Don’t Lose Your Cool: Refrigerant Leak Detection

Your building’s mechanical equipment room is the hub of its HVAC system. But the equipment in these rooms has the potential to leak toxic gases—including costly and environmentally harmful refrigerant gas. At high concentrations, these gases can displace oxygen, endangering facility personnel.


Let’s review the three primary reasons to monitor equipment rooms for refrigerant gas leaks: worker safety, economic considerations, and environmental concerns.  

The first, and most important, objective is to provide men and women with a safe work environment.

Refrigerants are toxic and considered an asphyxiate at high concentrations. ASHRAE 15—the standard governing refrigerant leak detection in machinery rooms—deals with personnel safety. It states that:

  • Each machinery room shall contain a detector located where a refrigerant leak would concentrate.
  • The detector shall trigger an audible and visual alarm both inside and outside the mechanical room and activate mechanical ventilation.

Economic factors also come into play.

The loss of refrigerant plus the recovery process plus the evacuation of the affected area equals lost productivity and higher operating costs. The most cost-effective refrigerant leak monitor uses sample-draw technology, in which a central panel pulls a sample drawn from various lengths through a sensor. Mounted inside or outside the mechanical room, the monitor uses either flexible tubing such as polyurethane or hard tubing such as stainless steel or copper.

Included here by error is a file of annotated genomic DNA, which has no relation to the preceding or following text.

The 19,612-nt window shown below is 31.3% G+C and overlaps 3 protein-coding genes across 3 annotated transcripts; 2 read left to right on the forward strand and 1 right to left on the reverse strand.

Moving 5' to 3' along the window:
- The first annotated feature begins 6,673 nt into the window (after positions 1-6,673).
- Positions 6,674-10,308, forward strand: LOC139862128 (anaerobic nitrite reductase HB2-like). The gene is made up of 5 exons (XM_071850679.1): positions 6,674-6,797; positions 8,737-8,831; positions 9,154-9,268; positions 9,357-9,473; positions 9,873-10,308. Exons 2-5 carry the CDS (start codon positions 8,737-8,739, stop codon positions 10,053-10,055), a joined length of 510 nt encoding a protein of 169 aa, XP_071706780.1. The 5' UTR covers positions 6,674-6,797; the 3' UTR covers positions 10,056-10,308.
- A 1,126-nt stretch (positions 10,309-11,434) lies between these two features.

Lastly, several regulatory bodies drive requirements concerning unauthorized greenhouse gas emissions.

Expect this trend to grow as global warming continues.

Real-World Recommendations

Since refrigerant is heavier than air, it tends to pool towards the ground; therefore, ensure that sampling lines are not placed too high to detect leaks. Best practice prescribes locating sample lines towards the barrel of the chiller on adjacent sides for complete coverage. Additionally, consider positioning a sampling line in recently serviced or known problematic areas.

A sensitive leak monitor is one of the best ways to help prevent a minor incident from becoming a crisis. The monitor should:

  • Activate exhaust ventilation systems.
  • Interface with a Building Management System (BMS) using either digital or analog communication.
  • Notify facility personnel of a hazardous situation.

Further Insight

If you’d like to learn more, a new on-demand webinar details how MSA Safety’s Chillgard® 5000 Refrigerant Monitor can help mitigate harmful and costly refrigerant leaks.

  • See how the earliest level of detection keeps leaks under control.
  • Discover how predictive maintenance results in worry-free operation.
  • Understand how a modular, scalable design allows for low cost of ownership.

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